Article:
>"blue-collar" Judaism? 
>I would appreciate other insights... 

An article by Jonathan Tobin "This controversy is more about who we are
than how many of us there are?" 
( http://www.jewishworldreview.com/cols/tobin.html  ) discusses
intelligently the problem of assimilation and two current approaches of
dealing with it.

Ed Ehrlich <eehrlich@...>
Jerusalem, Israel


From: David & Judith Weil <weildj@...>
Date: Tue, 29 Oct 2002 07:15:52 +0200
Subject: Re: Tea for Kiddush and Havdalah

I refer to the following statement by Andy Levy-Stevenson:
> Shabbat tea is unquestionably below par, but why would that be an issue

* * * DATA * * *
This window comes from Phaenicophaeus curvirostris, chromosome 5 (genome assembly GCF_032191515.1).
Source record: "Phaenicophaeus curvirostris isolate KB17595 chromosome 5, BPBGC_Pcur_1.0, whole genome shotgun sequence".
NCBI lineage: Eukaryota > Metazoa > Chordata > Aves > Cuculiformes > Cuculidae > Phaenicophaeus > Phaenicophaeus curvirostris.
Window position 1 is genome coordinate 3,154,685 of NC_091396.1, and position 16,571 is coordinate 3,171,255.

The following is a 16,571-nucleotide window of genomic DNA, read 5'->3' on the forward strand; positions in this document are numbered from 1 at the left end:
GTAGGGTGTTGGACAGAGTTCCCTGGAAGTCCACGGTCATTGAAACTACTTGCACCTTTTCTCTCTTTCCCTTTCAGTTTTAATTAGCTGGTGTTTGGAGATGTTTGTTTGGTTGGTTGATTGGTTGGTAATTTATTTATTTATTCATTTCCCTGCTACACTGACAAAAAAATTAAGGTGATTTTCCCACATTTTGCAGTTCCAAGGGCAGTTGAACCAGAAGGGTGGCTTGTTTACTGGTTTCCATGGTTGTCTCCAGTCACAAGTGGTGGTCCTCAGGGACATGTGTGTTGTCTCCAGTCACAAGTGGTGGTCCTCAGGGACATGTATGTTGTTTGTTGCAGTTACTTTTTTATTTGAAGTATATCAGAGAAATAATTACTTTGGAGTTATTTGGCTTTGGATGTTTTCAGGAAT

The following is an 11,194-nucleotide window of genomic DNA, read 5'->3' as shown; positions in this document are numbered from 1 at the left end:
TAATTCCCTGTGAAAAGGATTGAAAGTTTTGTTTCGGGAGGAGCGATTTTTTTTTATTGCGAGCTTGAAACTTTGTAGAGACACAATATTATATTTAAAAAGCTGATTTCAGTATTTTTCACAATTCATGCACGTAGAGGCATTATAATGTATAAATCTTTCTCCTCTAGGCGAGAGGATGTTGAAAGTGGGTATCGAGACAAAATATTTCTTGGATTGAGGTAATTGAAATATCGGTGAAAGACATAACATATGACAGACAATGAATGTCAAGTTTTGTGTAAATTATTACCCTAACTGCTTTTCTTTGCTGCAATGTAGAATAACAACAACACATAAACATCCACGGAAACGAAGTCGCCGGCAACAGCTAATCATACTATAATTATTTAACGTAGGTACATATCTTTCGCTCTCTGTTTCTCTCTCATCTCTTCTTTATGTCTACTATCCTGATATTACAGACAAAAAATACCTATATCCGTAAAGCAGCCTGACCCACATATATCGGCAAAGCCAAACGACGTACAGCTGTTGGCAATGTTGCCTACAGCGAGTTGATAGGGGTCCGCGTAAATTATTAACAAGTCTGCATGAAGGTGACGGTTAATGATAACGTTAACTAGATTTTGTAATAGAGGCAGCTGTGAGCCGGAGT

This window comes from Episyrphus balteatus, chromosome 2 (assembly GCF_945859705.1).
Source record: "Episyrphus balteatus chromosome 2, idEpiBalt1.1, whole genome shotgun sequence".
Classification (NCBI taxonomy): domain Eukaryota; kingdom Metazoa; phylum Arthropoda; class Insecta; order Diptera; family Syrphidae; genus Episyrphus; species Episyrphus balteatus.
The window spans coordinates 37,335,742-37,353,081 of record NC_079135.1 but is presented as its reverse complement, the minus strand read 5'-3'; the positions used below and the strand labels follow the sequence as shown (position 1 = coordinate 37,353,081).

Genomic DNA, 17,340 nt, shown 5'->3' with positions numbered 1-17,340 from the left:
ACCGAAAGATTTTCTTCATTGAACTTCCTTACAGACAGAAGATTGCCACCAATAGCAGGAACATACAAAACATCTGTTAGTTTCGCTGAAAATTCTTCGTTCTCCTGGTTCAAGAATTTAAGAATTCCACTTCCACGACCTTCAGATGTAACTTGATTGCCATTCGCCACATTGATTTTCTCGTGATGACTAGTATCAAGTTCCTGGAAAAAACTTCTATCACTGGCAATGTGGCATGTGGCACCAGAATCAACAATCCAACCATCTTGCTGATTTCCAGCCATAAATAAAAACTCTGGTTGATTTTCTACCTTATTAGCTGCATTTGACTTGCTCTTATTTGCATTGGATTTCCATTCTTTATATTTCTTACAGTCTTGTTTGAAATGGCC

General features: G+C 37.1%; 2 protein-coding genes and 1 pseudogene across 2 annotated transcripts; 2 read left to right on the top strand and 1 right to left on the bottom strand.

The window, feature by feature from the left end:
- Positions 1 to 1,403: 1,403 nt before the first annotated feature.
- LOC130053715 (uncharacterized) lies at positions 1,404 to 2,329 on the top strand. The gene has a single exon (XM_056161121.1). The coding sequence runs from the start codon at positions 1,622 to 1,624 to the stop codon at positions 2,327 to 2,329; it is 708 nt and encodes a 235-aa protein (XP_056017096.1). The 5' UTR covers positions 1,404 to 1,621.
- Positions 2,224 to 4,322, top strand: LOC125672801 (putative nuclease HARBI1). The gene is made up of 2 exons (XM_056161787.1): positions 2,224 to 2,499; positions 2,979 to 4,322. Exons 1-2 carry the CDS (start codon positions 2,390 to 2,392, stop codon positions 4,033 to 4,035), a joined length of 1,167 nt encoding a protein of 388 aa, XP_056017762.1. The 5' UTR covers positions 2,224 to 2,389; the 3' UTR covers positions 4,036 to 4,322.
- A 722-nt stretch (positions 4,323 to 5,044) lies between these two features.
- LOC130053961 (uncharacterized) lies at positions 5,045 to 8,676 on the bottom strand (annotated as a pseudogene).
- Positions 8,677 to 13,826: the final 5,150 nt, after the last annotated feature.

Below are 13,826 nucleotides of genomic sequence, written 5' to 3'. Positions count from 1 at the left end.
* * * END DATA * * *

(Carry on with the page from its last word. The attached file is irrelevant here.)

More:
> for havdalah? One of the greatest pleasures of motzaei Shabbat is that
> first cup of properly made tea, on which we make havdalah. Perhaps I
> misunderstood Judith, or am I doing something wrong in my observance?

I was thinking of Shabbat morning kiddush and not of havdalah. When I
grew up in England wine was expensive and strong and usually used for
family kiddush and havdala. (Grape juice is a relatively newcomer on the
scene and wines and grapejuices are altogether cheaper than they used to
be and here in Israel, where I now live, they are especially
inexpensive.) However in many homes wives and/or daughters preferred to
make kiddush for themselves on Shabbat morning, either before shul, when
they went to shul, or during shul time, if they didn't, and not wait for
the husband/father. They found the wine too strong or didn't want to
take the expensive wine "just for me".  This also often happened when
someone was visiting someone else's home and felt embarrassed to ask for

I agree that my question concerning below par tea wouldn't apply to



End of Volume 37 Issue 67